View of Albi featuring the bridge of 22nd of August 1944 on the left, Sainte-Cécile cathedral and the Pont Vieux (old bridge) on the right.
Situated in the Midi-Pyrénées region, along the river Tarn, the city of Albi conceals an Episcopal City home to Sainte-Cécile cathedral, the biggest brick cathedral in the world, and the fortified Berbie Palace. With the red brick, the banks of the Tarn, the relaxed rhythm of life in the South West, the distant memory of the Cathars, or even that of the famous painter Toulouse-Lautrec. Albi is a magnificent city! Its Episcopal City is home to the Sainte-Cécile cathedral, the gem of the city, the Berbie Palace containing the Toulouse-Lautrec museum, the Saint-Salvi church and its cloister, the Pont Vieux (Old Bridge) and a section of the banks of the Tarn. The Episcopal City of Albi has been listed Unesco World Heritage since 2010.
Delightful small town in the Southwest of France. There are lots of shops and nice places to eat in the area.
A one-way fare to Albi on SNCF regional trains from Toulouse Matabiau costs 13€ on the TER service. Takes about 1h10mn to arrive. There are also trains to Bordeaux, Lyon, Marseille, and Paris.
You can explore the town on foot; quite small.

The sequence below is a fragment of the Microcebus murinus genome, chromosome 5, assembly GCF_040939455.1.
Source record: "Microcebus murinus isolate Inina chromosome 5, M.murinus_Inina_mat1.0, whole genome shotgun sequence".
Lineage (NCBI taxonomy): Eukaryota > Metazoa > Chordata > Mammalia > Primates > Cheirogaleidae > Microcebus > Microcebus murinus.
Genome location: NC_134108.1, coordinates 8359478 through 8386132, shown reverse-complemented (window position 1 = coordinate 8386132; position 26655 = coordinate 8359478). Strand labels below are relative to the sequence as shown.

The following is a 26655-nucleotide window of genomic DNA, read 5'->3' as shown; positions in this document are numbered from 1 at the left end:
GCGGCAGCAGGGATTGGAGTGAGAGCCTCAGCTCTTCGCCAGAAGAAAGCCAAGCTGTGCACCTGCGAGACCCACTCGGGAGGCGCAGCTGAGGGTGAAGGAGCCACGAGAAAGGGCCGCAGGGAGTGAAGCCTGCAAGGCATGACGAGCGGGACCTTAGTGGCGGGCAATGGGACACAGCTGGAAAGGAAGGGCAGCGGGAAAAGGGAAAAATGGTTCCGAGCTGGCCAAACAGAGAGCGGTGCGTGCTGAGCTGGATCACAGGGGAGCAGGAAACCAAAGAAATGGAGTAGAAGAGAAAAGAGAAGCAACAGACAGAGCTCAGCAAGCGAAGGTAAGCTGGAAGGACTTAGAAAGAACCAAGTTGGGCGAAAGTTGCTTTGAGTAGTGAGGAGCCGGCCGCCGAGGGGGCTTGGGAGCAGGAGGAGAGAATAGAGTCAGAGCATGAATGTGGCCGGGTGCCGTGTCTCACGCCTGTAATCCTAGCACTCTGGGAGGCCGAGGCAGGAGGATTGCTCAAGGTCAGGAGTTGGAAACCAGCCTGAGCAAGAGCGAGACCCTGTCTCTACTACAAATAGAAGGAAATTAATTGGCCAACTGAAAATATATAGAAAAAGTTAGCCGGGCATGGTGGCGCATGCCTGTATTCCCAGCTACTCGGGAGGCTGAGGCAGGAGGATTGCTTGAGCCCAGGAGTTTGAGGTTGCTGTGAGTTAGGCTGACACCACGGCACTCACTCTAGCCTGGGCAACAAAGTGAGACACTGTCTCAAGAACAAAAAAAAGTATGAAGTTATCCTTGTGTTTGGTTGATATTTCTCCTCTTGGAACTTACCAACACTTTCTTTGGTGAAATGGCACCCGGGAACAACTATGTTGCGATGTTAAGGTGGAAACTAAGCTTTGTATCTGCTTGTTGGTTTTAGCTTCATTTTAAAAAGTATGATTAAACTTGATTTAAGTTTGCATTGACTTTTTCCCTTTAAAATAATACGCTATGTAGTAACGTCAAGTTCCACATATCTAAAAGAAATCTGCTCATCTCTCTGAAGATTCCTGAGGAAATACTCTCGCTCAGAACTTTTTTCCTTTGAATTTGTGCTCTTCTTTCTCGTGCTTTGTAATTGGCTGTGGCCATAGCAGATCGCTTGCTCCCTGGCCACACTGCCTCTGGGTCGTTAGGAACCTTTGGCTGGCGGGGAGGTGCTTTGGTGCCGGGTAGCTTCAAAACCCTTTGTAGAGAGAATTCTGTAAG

Albi Cathedralformally the Cathedral Basilica of Saint Cecilia (French: Basilique Cathédrale Sainte-Cécile d'Albi), is the most important religious building in Albi, southern France, and the seat of the Archbishop of Albi (in full, Albi-Castres-Lavaur). First built as a fortress begun in 1287 and under construction for 200 years, it is claimed to be the largest brick building in the world. In 2010 the cathedral was designated a UNESCO World Heritage Site.
Musée Toulouse-Lautrec Great collection of masterpieces from the artist along with several exhibits dedicated to his eclectic life.
The Berbie Palace The Berbie Palace, where the bishops of Albi resided, was built during the 13th century - before the construction of the Popes' Palace in Avignon. It is one of the oldest fortified palaces in France and one of the best preserved. Now providing an exceptional home for the Toulouse-Lautrec Museum, it is one of the key attractions of the episcopal City and is much appreciated for its beautiful formal gardens and its wonderful view overlooking the Tarn River.